We take a look at all the underwater wonders of week 9 & 10
Conditions for the past two weeks have stayed consistently good with clear waters and easy scuba diving. The thermoclines have remained put, making some of our shortie-wearing divers opt for a long suit. Temperatures have been ranging from 28oc down to 22oc during a single dive. As expected, this has meant the sharks and nudibranchs have been regularly sighted. Among our divers we welcomed back our shark magnet from last season Helmut Seitz and, Robert Gold and Sabrina and Mike Morgan. They love scuba diving with sharks at Alphonse Island!
Probably the biggest highlight of the fortnight was when Helmut and Bob jumped into water which quickly turned misty with the thermocline. Helmut described this as a spooky dive in which you never knew what was about to happen. We marvelled at the fish behaviour, coming unusually close to large Napoleon Wrasse. Then there were the sharks. For the majority of the dive we were accompanied by a Grey reef shark which was replaced by a White-tip reef shark by the end of the dive. The spectacular moment was when over 26 two-metre-long Hammerhead sharks cruised overhead proving just how full of surprises the oceans are. Helmut attracted quite a lot great moments throughout the week including a very close encounter with a Giant grouper that followed the divers to the safety stop at Maggi Cliff.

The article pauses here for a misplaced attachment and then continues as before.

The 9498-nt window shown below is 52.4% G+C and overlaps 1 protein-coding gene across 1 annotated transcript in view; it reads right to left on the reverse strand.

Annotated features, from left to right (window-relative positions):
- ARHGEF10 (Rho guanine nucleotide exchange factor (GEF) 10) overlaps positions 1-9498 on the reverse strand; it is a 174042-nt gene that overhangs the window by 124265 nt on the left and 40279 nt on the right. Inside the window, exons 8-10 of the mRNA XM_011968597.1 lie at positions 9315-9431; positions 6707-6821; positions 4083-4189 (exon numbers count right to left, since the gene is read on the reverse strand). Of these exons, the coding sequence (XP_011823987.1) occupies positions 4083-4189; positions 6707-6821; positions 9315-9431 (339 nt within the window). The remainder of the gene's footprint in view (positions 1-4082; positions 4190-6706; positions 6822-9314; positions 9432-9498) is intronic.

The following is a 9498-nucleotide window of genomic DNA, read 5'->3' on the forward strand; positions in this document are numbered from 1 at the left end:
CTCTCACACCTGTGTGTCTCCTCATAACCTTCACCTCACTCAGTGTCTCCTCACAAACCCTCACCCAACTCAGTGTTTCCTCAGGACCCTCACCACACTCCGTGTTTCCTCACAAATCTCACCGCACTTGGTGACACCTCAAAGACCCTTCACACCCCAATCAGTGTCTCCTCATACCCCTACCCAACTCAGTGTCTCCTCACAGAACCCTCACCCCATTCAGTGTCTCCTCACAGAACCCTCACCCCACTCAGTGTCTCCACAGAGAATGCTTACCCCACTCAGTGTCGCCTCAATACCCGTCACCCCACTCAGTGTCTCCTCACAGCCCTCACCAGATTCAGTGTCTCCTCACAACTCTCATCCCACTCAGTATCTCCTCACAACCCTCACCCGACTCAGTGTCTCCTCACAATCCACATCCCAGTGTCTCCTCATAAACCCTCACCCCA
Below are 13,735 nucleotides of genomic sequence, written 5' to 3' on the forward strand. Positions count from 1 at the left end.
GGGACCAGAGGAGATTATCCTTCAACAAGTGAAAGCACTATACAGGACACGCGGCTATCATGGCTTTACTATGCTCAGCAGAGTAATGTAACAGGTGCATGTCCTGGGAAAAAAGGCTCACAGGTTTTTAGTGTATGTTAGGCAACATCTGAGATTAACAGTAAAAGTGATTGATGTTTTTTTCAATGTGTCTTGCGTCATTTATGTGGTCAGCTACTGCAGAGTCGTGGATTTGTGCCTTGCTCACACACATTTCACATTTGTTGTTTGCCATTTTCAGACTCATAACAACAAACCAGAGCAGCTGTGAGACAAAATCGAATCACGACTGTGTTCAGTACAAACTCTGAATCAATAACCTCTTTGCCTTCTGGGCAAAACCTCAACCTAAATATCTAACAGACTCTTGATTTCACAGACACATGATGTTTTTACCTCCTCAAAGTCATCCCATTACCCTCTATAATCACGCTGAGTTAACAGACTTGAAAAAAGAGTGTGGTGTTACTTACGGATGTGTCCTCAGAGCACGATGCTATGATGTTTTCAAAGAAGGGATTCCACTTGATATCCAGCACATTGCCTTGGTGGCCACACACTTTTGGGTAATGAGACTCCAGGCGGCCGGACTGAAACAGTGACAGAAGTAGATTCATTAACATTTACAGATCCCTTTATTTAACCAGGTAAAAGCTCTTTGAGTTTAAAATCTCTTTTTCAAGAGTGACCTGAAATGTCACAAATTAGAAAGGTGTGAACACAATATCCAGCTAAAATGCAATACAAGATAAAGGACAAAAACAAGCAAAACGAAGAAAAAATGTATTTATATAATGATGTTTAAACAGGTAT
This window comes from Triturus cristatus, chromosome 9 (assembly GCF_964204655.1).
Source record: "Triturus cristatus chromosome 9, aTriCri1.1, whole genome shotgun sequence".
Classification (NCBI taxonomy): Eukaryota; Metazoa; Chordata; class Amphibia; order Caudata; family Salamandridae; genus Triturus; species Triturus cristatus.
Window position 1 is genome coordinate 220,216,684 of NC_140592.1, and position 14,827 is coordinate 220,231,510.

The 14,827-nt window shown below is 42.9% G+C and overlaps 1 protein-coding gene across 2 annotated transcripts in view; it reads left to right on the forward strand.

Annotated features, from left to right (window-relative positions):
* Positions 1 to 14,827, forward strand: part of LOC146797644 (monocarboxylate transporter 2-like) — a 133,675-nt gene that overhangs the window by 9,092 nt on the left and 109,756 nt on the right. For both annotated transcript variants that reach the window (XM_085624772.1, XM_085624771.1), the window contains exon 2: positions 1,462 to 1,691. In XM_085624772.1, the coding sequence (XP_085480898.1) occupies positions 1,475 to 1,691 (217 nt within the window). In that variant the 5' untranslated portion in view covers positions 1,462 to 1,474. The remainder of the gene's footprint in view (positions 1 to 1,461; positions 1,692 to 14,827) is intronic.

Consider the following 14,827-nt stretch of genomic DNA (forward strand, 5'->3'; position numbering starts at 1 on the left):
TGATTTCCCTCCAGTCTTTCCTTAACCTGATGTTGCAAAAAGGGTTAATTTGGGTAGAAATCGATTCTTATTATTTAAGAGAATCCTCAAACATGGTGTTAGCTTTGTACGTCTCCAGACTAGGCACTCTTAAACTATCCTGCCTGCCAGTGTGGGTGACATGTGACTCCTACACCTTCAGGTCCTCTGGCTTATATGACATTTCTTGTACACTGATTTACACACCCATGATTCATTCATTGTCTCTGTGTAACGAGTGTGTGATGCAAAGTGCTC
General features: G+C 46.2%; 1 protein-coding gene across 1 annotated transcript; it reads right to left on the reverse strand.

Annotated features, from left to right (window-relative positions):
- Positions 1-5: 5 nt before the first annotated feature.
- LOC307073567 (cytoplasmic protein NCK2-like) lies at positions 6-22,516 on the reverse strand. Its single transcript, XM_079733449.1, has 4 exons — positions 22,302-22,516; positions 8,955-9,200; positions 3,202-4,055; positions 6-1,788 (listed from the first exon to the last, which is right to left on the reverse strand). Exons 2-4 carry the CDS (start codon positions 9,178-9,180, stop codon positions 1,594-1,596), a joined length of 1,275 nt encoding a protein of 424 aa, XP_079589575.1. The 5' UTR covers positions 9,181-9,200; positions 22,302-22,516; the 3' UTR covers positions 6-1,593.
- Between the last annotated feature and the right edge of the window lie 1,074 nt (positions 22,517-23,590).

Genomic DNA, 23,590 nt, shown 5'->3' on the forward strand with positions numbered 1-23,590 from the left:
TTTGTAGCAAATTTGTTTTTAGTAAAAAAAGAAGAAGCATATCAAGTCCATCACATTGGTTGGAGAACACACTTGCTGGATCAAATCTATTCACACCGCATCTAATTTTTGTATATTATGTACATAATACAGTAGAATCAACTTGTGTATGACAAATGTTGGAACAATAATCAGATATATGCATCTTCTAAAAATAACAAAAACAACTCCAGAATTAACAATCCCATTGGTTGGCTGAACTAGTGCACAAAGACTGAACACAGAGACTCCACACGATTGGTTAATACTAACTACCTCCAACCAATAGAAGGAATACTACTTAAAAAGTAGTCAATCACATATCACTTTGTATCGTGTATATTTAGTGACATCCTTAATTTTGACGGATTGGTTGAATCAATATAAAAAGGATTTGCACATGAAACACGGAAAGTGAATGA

Other sightings have been on the small scale with Mike focusing more on macro subjects. Across a range of great dive sites for macro such as Pinnacles and Napoleon we found numerous Zanzibar whip coral shrimp, Spotted porcellain crabs, Leaf scorpionfish, Marbled shrimp and a variety of nudibranchs include Sky Blue, Ocellate, Rose and Swollen phyllidia. A night dive at Wonderland revealed hundreds of Fimbriated moray eel not commonly seen by day and a first-ever sighting of the Spotted snake eel.
The dive team have also been doing a lot of background work including mapping the dive site Arina and have discovered a new overhang feature at depth at South Cave. Finally, in other news we have spotted a group of over 300 Melon-headed whales at the surface and are hoping to swim with them if they stay around long enough.